Advertisement
Advertisement

Read Now: News and Research From IDWeek 2014

Nevirapine Patient Assistance Program: Model for Better Administration?

November 22, 2002


This article is part of The Body PRO's archive. Because it contains information that may no longer be accurate, this article should only be considered a historical document.

The new Boehringer Ingelheim patient assistance program for nevirapine for U.S. residents may be an improvement over other programs, in that it streamlines the paperwork and administration. A patient applies once for a year -- by sending a one-page application plus proof of income. A new foundation set up by Boehringer Ingelheim promises a response in two days. Then the patient picks up the drug four times per year at the doctor's office. At the end of the year the patient can apply again for the next year -- and will be sent a reminder to do so.

It seems that the doctor doesn't have to do burdensome paperwork for this program -- only write the prescription, and hold the medicine package for the patient four times per year. This should prevent a major problem for medical staffs, and open the program to more people in public clinics.

However, the income eligibility level for nevirapine is calculated differently than for the company's non-HIV drugs, for reasons that are not clear. What should be done instead is to have uniform income levels but allow patients to deduct out-of-pocket medical expenses in meeting the income requirement.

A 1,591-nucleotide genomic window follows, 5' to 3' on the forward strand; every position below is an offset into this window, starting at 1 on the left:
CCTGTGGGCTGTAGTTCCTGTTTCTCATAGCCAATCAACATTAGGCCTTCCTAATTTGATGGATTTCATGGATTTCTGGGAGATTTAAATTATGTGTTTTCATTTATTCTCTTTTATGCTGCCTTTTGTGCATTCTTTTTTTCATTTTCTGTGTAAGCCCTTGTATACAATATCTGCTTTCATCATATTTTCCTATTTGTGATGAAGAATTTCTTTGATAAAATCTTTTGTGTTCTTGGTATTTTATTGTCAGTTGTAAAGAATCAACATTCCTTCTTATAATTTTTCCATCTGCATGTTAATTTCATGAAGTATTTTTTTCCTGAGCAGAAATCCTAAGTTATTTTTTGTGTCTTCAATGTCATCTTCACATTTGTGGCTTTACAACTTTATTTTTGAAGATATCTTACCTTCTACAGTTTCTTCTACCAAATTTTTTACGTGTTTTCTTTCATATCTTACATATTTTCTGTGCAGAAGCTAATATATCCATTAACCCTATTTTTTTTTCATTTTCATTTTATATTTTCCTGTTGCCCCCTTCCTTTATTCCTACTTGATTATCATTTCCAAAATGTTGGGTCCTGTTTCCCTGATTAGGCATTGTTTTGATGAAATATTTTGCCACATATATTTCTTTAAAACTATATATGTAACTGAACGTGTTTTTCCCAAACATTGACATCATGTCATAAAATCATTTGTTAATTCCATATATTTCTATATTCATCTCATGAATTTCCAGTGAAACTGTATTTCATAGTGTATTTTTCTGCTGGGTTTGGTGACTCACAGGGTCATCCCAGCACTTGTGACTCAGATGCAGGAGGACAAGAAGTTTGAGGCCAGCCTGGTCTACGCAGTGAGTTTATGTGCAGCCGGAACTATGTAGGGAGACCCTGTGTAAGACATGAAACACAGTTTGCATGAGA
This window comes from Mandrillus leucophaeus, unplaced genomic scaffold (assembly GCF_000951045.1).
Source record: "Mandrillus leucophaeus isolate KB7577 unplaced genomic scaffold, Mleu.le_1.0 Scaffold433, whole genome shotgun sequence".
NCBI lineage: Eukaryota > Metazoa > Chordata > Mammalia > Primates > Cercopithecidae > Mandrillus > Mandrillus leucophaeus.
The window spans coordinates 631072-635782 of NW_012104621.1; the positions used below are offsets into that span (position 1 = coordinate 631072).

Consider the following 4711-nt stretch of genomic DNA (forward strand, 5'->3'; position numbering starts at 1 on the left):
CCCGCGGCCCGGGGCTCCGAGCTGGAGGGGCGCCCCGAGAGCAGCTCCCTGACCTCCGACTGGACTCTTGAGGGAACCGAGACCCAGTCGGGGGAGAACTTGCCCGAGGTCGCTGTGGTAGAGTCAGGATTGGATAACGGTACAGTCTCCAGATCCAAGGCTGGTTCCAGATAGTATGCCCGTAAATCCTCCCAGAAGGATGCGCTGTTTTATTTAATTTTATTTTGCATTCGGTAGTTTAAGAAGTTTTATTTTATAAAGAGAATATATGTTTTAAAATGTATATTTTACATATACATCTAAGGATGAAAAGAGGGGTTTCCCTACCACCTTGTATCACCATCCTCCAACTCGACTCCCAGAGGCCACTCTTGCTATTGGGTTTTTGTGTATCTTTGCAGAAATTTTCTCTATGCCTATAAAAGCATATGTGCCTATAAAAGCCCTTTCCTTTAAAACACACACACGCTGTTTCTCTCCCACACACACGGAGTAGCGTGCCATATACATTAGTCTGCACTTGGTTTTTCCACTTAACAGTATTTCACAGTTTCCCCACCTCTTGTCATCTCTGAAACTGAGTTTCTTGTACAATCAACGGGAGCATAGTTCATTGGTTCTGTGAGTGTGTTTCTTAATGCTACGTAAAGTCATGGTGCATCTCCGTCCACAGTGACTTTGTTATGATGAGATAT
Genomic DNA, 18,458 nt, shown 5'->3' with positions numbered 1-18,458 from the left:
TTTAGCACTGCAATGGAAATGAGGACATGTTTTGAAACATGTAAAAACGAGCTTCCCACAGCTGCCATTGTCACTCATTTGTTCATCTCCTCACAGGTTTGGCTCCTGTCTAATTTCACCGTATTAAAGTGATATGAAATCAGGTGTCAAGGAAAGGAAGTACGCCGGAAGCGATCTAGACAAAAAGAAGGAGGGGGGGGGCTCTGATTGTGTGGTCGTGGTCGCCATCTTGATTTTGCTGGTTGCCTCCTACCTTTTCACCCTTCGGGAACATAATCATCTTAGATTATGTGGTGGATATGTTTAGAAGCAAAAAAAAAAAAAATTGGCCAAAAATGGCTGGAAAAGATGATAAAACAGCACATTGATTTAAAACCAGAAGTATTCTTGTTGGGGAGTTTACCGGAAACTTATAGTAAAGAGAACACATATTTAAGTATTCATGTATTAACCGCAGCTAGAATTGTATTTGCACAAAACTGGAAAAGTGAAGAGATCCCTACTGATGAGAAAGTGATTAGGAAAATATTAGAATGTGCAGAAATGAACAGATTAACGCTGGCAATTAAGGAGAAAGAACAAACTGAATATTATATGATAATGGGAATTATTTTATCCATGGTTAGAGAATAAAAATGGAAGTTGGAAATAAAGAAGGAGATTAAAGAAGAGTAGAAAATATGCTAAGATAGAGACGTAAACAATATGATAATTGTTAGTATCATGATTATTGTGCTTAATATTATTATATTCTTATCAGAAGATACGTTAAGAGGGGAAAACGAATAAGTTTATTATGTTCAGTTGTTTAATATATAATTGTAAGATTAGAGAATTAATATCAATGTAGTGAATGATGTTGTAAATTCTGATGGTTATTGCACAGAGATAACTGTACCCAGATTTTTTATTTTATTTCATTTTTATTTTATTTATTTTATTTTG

A bigger problem may be in the interpretation of, "Be ineligible for prescription assistance through Medicaid." If a patient is eligible for Medicaid prescription coverage but that coverage does not include nevirapine, does he or she just have to do without AIDS treatment? No one eligible for Medicaid could pay for this drug out of pocket, and public programs are increasingly running out of money.

Advertisement
We believe the important advance here is that this program could work efficiently. Many other patient-assistance programs seem designed to get the drug only to those who have enough of a support network around them to possibly make an issue in the media if they don't get treated, while limiting expenses by denying treatment to others. The very paperwork used to restrict those programs makes them expensive to run. But this new program could control costs by delivering drug efficiently to patients who have no other way to get it, at little cost to the company.

For more information or to apply, visit: http://us.boehringer-ingelheim.com/about/philanthropy/Patient_Assistance_Program.html.


ISSN # 1052-4207

Copyright 2002 by John S. James. Permission granted for noncommercial reproduction, provided that our address and phone number are included if more than short quotations are used.




This article was provided by AIDS Treatment News. It is a part of the publication AIDS Treatment News.
 

Advertisement